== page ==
A new law governing school instruction time has both pros and cons, according to area educators.

Iowa school districts are currently faced with the decision between staying with the current system, logging total number of days in a school year, or switching to accounting for the total number of hours to meet the state's minimum attendance requirements.

The Decorah School Board was to have set a public hearing on the matter Wednesday.

The history

According to Decorah Superintendent Mike Haluska, historically, all districts have followed a calendar based on 180 days. A "day" consisted of 5.5 hours, which often allowed schools to log a full day even in the case of early dismissals for inclement weather, professional development time, etc.

The change

Under the new law, school must be in session for six hours of instructional time in order to count a "day." Time in between classes is still counted, but lunch is not.

"The real issue lies in the fact that if the six-hour minimum isn't achieved during that day, the district isn't allowed to count the day as an attendance day," said Haluska, adding the following example: "We are able to begin the school day, but winds pick up during the day and create dangerous driving conditions and school is dismissed two hours early. Were that to happen, that day would not count as one of the 180 days," he said.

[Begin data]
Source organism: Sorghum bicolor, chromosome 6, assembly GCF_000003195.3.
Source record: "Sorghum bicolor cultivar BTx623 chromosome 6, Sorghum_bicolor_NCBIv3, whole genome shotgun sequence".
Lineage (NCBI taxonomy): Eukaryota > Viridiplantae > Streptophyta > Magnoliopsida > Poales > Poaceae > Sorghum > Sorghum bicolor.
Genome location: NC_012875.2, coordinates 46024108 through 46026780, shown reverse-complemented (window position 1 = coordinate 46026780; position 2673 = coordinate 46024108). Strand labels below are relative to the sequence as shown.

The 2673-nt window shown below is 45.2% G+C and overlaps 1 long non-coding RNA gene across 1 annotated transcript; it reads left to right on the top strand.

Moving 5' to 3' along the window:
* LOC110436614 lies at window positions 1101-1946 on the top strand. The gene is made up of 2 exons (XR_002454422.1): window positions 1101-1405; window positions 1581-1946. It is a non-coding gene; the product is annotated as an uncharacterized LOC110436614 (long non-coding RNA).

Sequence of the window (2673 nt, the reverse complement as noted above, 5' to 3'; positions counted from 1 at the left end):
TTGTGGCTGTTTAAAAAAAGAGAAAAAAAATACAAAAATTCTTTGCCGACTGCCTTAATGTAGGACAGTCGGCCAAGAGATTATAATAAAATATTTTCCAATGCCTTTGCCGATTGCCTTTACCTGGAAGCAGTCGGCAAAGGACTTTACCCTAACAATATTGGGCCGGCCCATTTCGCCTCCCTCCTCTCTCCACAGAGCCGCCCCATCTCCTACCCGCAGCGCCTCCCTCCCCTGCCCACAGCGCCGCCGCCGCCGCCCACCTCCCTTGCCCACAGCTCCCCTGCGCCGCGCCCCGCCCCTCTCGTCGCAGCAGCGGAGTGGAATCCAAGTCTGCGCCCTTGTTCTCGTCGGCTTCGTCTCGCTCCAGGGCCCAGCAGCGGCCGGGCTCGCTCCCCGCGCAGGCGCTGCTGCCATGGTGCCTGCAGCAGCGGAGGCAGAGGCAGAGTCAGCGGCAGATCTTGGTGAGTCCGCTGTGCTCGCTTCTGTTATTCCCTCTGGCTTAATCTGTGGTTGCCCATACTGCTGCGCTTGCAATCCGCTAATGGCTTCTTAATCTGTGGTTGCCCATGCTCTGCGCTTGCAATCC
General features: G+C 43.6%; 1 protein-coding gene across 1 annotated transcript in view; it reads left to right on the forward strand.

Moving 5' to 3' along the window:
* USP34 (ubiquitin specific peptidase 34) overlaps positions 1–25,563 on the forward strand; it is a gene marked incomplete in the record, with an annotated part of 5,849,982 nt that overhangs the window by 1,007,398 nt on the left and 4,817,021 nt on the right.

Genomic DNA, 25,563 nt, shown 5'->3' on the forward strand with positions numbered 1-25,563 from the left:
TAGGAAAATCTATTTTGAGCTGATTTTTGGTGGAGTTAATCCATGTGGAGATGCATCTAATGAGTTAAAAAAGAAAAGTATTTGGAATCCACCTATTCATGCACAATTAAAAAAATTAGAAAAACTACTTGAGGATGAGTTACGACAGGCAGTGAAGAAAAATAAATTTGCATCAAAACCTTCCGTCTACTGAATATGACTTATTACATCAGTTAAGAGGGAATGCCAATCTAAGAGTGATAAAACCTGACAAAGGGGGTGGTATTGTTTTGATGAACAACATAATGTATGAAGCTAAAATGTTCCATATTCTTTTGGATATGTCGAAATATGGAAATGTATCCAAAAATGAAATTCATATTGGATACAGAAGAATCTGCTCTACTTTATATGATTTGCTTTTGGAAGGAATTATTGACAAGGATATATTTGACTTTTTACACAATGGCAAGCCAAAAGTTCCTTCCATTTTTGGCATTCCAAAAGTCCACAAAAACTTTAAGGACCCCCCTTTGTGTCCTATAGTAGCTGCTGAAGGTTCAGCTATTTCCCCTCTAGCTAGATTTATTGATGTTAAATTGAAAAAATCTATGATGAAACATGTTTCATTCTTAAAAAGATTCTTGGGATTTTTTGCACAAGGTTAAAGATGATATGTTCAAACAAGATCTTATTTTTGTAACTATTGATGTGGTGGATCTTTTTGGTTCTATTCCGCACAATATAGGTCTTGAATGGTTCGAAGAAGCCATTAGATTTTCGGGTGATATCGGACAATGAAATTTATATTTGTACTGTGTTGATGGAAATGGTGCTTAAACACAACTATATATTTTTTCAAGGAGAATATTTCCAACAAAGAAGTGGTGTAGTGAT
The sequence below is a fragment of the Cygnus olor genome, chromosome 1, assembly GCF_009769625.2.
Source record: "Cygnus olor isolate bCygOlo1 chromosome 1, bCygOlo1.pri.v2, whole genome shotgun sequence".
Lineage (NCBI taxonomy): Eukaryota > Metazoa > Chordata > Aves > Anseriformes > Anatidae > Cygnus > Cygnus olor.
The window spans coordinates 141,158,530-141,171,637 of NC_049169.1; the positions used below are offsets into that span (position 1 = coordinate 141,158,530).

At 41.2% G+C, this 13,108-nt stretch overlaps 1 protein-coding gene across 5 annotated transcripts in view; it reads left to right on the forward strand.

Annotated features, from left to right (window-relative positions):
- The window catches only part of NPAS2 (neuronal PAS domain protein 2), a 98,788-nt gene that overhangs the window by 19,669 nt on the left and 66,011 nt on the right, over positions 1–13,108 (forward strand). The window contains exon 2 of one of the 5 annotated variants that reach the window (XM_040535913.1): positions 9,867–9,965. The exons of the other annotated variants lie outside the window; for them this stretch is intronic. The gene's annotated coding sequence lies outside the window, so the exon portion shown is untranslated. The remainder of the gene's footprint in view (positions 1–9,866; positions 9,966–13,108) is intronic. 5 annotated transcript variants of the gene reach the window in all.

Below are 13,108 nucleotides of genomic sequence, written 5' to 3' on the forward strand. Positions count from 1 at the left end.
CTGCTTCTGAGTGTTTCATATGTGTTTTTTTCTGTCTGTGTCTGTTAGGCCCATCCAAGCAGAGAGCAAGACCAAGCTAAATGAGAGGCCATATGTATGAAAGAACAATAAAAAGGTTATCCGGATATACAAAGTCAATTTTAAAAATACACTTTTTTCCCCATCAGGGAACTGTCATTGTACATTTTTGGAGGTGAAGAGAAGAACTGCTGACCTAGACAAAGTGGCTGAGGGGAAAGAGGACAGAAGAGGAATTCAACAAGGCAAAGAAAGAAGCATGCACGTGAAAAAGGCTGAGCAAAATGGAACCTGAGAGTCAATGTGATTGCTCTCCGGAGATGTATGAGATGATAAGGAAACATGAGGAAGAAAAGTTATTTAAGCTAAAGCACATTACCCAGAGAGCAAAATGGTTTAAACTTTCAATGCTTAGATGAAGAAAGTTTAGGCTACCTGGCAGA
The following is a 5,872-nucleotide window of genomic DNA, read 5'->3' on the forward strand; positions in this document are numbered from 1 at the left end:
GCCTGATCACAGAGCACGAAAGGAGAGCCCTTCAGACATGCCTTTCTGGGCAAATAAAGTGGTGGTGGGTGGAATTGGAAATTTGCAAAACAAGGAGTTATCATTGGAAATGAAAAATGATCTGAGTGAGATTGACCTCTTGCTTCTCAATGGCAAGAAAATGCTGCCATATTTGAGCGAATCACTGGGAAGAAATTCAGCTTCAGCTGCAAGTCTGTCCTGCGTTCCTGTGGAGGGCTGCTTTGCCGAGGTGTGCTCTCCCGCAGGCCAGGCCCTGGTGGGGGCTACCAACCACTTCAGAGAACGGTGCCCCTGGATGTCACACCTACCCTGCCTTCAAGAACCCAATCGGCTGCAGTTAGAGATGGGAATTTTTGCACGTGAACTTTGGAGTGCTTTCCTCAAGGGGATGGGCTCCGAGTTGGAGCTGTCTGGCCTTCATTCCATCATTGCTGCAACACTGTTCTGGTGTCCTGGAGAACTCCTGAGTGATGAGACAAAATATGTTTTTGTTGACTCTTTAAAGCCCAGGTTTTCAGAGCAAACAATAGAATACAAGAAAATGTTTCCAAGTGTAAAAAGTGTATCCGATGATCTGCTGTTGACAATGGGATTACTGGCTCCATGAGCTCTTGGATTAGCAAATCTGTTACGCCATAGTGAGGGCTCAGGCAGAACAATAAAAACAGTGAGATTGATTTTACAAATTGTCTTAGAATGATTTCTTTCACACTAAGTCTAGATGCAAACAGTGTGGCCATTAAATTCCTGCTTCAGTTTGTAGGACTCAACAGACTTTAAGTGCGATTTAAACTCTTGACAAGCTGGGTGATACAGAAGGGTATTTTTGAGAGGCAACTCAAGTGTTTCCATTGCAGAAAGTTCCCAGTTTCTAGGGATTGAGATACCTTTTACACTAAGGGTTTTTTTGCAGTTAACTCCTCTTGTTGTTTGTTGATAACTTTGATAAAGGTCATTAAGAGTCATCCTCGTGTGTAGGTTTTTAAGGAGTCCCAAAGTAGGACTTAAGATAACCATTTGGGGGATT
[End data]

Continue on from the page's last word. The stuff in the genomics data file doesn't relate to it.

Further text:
The options

By March 1, Districts will be required to choose an option.

They can either: A) choose the old "days logged" system, where students are required to attend a total of 180 days of at least six hours; or B) choose the "hours logged" system, where students must attend at least 1,080 hours in a school year.

The problems

Haluska said because teaching staff is only contracted for a certain number of days, districts couldn't afford to ask teachers to teach "partial days" that don't count toward the 180 total. He said Decorah pays roughly $35,000 per day for its teaching staff.

"This conundrum alone would force districts to cancel school every day where the potential existed for a late start for, say, fog or an early-dismissal for an impending winter storm. Imagine the number of days that could be missed and how late into June this could possibly push the school year. It would become almost impossible to establish times for vacation bible school or summer programs with Park and Rec," said Haluska.

The advantages

North Winneshiek Superintendent Tim Dugger said he thinks the change will allow more flexibility with professional development time for the staff.

"I think in the long run it makes schools more accountable for each hour the kids are in school," said Dugger.

South Winn/Turkey Valley Superintendent Chris Hoover and Haluska agreed.

"I see the pros as flexibility with professional learning and flexibility when needed to start late or get out early. It would be nice to be able to count the hours we are in school regardless of whether or not we had six hours of instruction," said Hoover.

Haluska added, "Hours completed are exactly that, and potential late starts and early outs can be planned for, based upon extremes the district has seen in the past. We can also provide more full-day professional development for staff without having to utilize two-hour early dismissals, which often create even greater problems for parents. In the end, there is no doubt in my mind this is the best option for the Decorah Schools."